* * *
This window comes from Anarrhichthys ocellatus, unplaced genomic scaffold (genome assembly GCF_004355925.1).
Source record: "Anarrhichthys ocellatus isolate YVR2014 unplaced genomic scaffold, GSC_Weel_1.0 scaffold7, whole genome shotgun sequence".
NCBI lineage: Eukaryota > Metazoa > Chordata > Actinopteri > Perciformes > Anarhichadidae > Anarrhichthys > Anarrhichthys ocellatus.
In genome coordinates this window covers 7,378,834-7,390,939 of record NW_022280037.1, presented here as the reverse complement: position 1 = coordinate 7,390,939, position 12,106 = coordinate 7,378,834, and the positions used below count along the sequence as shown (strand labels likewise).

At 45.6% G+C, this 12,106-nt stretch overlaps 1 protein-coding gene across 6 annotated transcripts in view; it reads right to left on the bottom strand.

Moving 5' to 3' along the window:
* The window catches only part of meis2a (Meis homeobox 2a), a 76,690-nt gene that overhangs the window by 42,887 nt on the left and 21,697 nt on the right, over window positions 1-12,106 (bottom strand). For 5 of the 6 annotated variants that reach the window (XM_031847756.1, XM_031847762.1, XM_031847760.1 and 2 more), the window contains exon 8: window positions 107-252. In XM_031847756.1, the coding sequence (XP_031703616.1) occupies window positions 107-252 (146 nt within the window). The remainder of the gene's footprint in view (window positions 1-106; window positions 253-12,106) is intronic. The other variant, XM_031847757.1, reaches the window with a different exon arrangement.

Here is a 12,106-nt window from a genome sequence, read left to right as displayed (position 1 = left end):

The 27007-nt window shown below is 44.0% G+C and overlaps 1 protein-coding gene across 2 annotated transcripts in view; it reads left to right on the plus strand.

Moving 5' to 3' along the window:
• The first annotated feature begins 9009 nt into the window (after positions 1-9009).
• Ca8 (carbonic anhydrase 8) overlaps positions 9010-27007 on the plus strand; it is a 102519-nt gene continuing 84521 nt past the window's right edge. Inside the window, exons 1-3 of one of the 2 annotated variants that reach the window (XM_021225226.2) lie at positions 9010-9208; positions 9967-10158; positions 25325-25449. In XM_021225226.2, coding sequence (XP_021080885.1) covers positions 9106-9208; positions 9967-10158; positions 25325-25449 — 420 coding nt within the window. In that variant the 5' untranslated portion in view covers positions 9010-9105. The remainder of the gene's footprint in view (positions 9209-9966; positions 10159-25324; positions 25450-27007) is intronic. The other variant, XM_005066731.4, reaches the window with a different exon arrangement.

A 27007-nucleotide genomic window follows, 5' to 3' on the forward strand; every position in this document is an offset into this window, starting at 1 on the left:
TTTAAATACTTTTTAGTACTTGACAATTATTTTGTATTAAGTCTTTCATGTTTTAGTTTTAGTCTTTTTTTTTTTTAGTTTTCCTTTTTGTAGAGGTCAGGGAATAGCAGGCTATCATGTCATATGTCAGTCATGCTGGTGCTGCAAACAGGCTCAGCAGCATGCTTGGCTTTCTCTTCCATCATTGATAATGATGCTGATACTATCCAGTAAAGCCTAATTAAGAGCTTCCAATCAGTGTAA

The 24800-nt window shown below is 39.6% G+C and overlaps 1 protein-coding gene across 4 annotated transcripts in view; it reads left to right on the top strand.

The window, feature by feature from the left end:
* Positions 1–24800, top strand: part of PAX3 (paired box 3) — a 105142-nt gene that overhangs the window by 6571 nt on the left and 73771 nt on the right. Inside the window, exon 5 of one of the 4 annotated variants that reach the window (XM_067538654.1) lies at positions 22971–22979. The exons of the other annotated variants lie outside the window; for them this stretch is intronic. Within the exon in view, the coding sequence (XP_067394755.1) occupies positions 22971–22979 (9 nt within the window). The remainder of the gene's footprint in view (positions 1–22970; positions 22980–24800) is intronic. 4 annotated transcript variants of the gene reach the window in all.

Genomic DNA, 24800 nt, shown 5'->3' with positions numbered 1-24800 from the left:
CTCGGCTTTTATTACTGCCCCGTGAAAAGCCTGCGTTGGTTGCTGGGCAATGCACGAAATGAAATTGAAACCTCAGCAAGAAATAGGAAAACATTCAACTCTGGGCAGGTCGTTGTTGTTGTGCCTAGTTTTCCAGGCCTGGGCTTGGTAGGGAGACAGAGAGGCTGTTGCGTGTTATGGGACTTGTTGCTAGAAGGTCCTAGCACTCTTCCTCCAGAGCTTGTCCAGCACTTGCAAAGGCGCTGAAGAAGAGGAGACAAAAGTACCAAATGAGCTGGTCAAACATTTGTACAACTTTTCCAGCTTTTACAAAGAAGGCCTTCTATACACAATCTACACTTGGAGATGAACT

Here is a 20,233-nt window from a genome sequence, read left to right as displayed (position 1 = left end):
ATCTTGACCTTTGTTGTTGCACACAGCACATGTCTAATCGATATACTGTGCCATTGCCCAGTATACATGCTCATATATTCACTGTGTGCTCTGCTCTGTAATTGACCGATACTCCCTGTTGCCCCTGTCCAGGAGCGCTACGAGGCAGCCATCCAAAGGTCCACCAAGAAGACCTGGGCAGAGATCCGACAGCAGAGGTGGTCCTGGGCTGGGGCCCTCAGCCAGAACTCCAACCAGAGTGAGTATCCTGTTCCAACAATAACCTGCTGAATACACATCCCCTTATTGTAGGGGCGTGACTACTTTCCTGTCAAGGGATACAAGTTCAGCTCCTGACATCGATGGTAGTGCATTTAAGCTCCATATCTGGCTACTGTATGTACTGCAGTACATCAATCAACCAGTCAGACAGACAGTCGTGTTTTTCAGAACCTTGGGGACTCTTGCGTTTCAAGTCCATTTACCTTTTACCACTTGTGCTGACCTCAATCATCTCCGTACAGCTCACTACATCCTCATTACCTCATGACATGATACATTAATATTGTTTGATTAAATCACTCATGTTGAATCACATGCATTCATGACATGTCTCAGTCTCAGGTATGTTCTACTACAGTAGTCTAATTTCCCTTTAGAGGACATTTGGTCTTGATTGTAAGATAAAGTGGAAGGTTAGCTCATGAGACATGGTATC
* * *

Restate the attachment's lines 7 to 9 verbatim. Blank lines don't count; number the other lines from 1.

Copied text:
* The window catches only part of meis2a (Meis homeobox 2a), a 76,690-nt gene that overhangs the window by 42,887 nt on the left and 21,697 nt on the right, over window positions 1-12,106 (bottom strand). For 5 of the 6 annotated variants that reach the window (XM_031847756.1, XM_031847762.1, XM_031847760.1 and 2 more), the window contains exon 8: window positions 107-252. In XM_031847756.1, the coding sequence (XP_031703616.1) occupies window positions 107-252 (146 nt within the window). The remainder of the gene's footprint in view (window positions 1-106; window positions 253-12,106) is intronic. The other variant, XM_031847757.1, reaches the window with a different exon arrangement.

Here is a 12,106-nt window from a genome sequence, read left to right as displayed (position 1 = left end):

The 27007-nt window shown below is 44.0% G+C and overlaps 1 protein-coding gene across 2 annotated transcripts in view; it reads left to right on the plus strand.